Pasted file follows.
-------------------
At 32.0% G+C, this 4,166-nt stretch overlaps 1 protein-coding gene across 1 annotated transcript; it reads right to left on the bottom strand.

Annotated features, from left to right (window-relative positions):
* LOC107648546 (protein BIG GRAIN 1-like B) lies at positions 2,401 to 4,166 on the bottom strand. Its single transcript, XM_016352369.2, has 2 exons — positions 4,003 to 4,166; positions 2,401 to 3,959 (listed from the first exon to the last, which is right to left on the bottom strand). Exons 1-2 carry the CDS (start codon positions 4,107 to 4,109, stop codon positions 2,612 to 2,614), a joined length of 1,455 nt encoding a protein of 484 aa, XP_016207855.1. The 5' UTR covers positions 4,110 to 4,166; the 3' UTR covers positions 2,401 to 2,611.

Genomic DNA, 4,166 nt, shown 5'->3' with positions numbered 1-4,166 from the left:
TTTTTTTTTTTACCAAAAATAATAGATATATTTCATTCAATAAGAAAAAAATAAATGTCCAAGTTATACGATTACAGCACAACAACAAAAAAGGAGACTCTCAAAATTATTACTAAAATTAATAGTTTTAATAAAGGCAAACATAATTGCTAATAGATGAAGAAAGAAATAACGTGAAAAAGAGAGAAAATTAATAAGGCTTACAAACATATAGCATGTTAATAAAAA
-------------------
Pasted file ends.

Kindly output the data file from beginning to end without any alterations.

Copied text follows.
At 32.0% G+C, this 4,166-nt stretch overlaps 1 protein-coding gene across 1 annotated transcript; it reads right to left on the bottom strand.

Annotated features, from left to right (window-relative positions):
* LOC107648546 (protein BIG GRAIN 1-like B) lies at positions 2,401 to 4,166 on the bottom strand. Its single transcript, XM_016352369.2, has 2 exons — positions 4,003 to 4,166; positions 2,401 to 3,959 (listed from the first exon to the last, which is right to left on the bottom strand). Exons 1-2 carry the CDS (start codon positions 4,107 to 4,109, stop codon positions 2,612 to 2,614), a joined length of 1,455 nt encoding a protein of 484 aa, XP_016207855.1. The 5' UTR covers positions 4,110 to 4,166; the 3' UTR covers positions 2,401 to 2,611.

Genomic DNA, 4,166 nt, shown 5'->3' with positions numbered 1-4,166 from the left:
TTTTTTTTTTTACCAAAAATAATAGATATATTTCATTCAATAAGAAAAAAATAAATGTCCAAGTTATACGATTACAGCACAACAACAAAAAAGGAGACTCTCAAAATTATTACTAAAATTAATAGTTTTAATAAAGGCAAACATAATTGCTAATAGATGAAGAAAGAAATAACGTGAAAAAGAGAGAAAATTAATAAGGCTTACAAACATATAGCATGTTAATAAAAA